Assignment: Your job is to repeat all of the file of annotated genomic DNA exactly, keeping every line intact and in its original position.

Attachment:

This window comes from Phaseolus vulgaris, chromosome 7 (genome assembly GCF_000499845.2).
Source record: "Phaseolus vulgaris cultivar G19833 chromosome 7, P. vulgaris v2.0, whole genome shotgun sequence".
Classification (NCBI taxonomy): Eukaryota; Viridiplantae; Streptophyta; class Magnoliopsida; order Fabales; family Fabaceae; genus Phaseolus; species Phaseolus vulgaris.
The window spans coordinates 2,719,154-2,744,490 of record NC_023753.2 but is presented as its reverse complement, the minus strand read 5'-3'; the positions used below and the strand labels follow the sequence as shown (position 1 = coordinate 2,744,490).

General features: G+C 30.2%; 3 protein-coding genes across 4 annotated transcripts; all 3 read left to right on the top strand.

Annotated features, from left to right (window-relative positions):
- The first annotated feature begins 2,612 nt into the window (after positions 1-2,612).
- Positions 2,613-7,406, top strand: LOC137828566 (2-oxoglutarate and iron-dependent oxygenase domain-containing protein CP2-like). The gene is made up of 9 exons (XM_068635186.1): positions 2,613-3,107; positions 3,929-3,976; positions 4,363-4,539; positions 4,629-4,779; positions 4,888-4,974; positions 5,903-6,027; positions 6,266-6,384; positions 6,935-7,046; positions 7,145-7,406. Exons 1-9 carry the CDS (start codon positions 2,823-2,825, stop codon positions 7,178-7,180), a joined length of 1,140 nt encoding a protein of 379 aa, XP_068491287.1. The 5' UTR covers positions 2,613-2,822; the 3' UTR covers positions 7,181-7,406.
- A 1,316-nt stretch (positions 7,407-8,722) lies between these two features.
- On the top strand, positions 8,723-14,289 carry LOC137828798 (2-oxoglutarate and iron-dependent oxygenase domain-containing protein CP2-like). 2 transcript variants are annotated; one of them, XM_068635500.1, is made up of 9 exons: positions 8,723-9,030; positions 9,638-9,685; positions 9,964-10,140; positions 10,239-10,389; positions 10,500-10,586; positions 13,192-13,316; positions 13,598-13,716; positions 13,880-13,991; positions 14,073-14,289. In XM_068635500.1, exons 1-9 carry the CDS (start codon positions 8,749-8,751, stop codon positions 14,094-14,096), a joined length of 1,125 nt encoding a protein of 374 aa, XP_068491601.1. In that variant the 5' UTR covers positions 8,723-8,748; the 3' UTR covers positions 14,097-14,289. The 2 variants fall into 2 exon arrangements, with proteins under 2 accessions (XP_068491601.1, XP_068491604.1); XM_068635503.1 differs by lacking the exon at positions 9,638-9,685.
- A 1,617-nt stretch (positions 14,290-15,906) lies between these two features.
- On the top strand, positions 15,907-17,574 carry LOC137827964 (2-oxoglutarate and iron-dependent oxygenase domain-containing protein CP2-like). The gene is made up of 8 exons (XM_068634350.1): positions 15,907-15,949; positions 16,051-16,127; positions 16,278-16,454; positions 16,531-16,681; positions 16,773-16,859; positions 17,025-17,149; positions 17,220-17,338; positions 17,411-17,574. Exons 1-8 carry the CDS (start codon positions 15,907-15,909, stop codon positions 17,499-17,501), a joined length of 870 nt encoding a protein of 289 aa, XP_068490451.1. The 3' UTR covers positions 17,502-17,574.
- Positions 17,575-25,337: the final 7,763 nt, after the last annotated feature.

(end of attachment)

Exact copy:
This window comes from Phaseolus vulgaris, chromosome 7 (genome assembly GCF_000499845.2).
Source record: "Phaseolus vulgaris cultivar G19833 chromosome 7, P. vulgaris v2.0, whole genome shotgun sequence".
Classification (NCBI taxonomy): Eukaryota; Viridiplantae; Streptophyta; class Magnoliopsida; order Fabales; family Fabaceae; genus Phaseolus; species Phaseolus vulgaris.
The window spans coordinates 2,719,154-2,744,490 of record NC_023753.2 but is presented as its reverse complement, the minus strand read 5'-3'; the positions used below and the strand labels follow the sequence as shown (position 1 = coordinate 2,744,490).

General features: G+C 30.2%; 3 protein-coding genes across 4 annotated transcripts; all 3 read left to right on the top strand.

Annotated features, from left to right (window-relative positions):
- The first annotated feature begins 2,612 nt into the window (after positions 1-2,612).
- Positions 2,613-7,406, top strand: LOC137828566 (2-oxoglutarate and iron-dependent oxygenase domain-containing protein CP2-like). The gene is made up of 9 exons (XM_068635186.1): positions 2,613-3,107; positions 3,929-3,976; positions 4,363-4,539; positions 4,629-4,779; positions 4,888-4,974; positions 5,903-6,027; positions 6,266-6,384; positions 6,935-7,046; positions 7,145-7,406. Exons 1-9 carry the CDS (start codon positions 2,823-2,825, stop codon positions 7,178-7,180), a joined length of 1,140 nt encoding a protein of 379 aa, XP_068491287.1. The 5' UTR covers positions 2,613-2,822; the 3' UTR covers positions 7,181-7,406.
- A 1,316-nt stretch (positions 7,407-8,722) lies between these two features.
- On the top strand, positions 8,723-14,289 carry LOC137828798 (2-oxoglutarate and iron-dependent oxygenase domain-containing protein CP2-like). 2 transcript variants are annotated; one of them, XM_068635500.1, is made up of 9 exons: positions 8,723-9,030; positions 9,638-9,685; positions 9,964-10,140; positions 10,239-10,389; positions 10,500-10,586; positions 13,192-13,316; positions 13,598-13,716; positions 13,880-13,991; positions 14,073-14,289. In XM_068635500.1, exons 1-9 carry the CDS (start codon positions 8,749-8,751, stop codon positions 14,094-14,096), a joined length of 1,125 nt encoding a protein of 374 aa, XP_068491601.1. In that variant the 5' UTR covers positions 8,723-8,748; the 3' UTR covers positions 14,097-14,289. The 2 variants fall into 2 exon arrangements, with proteins under 2 accessions (XP_068491601.1, XP_068491604.1); XM_068635503.1 differs by lacking the exon at positions 9,638-9,685.
- A 1,617-nt stretch (positions 14,290-15,906) lies between these two features.
- On the top strand, positions 15,907-17,574 carry LOC137827964 (2-oxoglutarate and iron-dependent oxygenase domain-containing protein CP2-like). The gene is made up of 8 exons (XM_068634350.1): positions 15,907-15,949; positions 16,051-16,127; positions 16,278-16,454; positions 16,531-16,681; positions 16,773-16,859; positions 17,025-17,149; positions 17,220-17,338; positions 17,411-17,574. Exons 1-8 carry the CDS (start codon positions 15,907-15,909, stop codon positions 17,499-17,501), a joined length of 870 nt encoding a protein of 289 aa, XP_068490451.1. The 3' UTR covers positions 17,502-17,574.
- Positions 17,575-25,337: the final 7,763 nt, after the last annotated feature.